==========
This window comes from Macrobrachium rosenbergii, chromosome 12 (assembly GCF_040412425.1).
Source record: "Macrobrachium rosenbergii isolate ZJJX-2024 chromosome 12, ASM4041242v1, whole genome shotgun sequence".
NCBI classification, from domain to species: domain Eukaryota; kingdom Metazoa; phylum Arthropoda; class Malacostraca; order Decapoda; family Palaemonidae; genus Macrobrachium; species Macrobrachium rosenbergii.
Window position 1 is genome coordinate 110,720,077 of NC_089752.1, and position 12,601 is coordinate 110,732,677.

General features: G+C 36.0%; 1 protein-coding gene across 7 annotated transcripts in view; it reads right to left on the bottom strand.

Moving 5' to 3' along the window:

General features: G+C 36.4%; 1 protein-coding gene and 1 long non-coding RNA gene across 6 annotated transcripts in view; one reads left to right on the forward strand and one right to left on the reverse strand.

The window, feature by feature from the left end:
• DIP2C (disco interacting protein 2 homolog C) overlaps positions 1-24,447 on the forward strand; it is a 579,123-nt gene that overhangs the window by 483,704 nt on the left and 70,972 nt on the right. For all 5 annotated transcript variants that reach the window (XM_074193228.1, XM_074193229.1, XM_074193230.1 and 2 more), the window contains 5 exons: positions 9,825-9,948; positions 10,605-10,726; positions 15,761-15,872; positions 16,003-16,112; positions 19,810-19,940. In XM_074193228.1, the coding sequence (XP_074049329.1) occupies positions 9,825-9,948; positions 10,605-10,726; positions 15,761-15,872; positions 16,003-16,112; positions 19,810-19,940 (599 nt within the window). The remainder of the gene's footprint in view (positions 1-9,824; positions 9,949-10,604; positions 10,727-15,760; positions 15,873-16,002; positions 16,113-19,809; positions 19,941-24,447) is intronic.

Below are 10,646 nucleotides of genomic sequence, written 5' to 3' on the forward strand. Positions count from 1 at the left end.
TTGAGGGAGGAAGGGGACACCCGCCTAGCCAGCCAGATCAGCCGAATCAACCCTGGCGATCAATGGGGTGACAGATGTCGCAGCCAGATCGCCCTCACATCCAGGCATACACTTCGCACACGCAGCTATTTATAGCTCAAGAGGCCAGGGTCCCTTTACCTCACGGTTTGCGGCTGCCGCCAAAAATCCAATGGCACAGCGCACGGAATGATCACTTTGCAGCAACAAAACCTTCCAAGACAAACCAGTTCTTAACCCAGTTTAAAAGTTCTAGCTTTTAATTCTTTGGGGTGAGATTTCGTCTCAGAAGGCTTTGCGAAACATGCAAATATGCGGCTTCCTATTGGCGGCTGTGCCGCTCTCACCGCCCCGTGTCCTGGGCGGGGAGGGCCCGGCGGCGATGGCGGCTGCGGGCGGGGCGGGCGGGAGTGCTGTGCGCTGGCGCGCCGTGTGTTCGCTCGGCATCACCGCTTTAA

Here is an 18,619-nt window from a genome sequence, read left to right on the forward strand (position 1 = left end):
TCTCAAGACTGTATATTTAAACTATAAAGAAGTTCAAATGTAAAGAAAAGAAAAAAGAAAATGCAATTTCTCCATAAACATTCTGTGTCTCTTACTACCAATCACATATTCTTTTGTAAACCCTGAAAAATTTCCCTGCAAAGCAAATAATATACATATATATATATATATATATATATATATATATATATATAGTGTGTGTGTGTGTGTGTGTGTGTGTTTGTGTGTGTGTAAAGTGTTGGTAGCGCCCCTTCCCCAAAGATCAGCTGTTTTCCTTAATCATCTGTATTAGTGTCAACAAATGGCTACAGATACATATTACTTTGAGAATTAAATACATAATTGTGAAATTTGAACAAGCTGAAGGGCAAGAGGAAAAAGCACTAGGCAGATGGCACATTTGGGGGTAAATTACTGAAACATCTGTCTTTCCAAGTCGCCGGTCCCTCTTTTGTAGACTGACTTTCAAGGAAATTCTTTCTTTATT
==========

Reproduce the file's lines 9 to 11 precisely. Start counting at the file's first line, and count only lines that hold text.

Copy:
• DIP2C (disco interacting protein 2 homolog C) overlaps positions 1-24,447 on the forward strand; it is a 579,123-nt gene that overhangs the window by 483,704 nt on the left and 70,972 nt on the right. For all 5 annotated transcript variants that reach the window (XM_074193228.1, XM_074193229.1, XM_074193230.1 and 2 more), the window contains 5 exons: positions 9,825-9,948; positions 10,605-10,726; positions 15,761-15,872; positions 16,003-16,112; positions 19,810-19,940. In XM_074193228.1, the coding sequence (XP_074049329.1) occupies positions 9,825-9,948; positions 10,605-10,726; positions 15,761-15,872; positions 16,003-16,112; positions 19,810-19,940 (599 nt within the window). The remainder of the gene's footprint in view (positions 1-9,824; positions 9,949-10,604; positions 10,727-15,760; positions 15,873-16,002; positions 16,113-19,809; positions 19,941-24,447) is intronic.

Below are 10,646 nucleotides of genomic sequence, written 5' to 3' on the forward strand. Positions count from 1 at the left end.
TTGAGGGAGGAAGGGGACACCCGCCTAGCCAGCCAGATCAGCCGAATCAACCCTGGCGATCAATGGGGTGACAGATGTCGCAGCCAGATCGCCCTCACATCCAGGCATACACTTCGCACACGCAGCTATTTATAGCTCAAGAGGCCAGGGTCCCTTTACCTCACGGTTTGCGGCTGCCGCCAAAAATCCAATGGCACAGCGCACGGAATGATCACTTTGCAGCAACAAAACCTTCCAAGACAAACCAGTTCTTAACCCAGTTTAAAAGTTCTAGCTTTTAATTCTTTGGGGTGAGATTTCGTCTCAGAAGGCTTTGCGAAACATGCAAATATGCGGCTTCCTATTGGCGGCTGTGCCGCTCTCACCGCCCCGTGTCCTGGGCGGGGAGGGCCCGGCGGCGATGGCGGCTGCGGGCGGGGCGGGCGGGAGTGCTGTGCGCTGGCGCGCCGTGTGTTCGCTCGGCATCACCGCTTTAA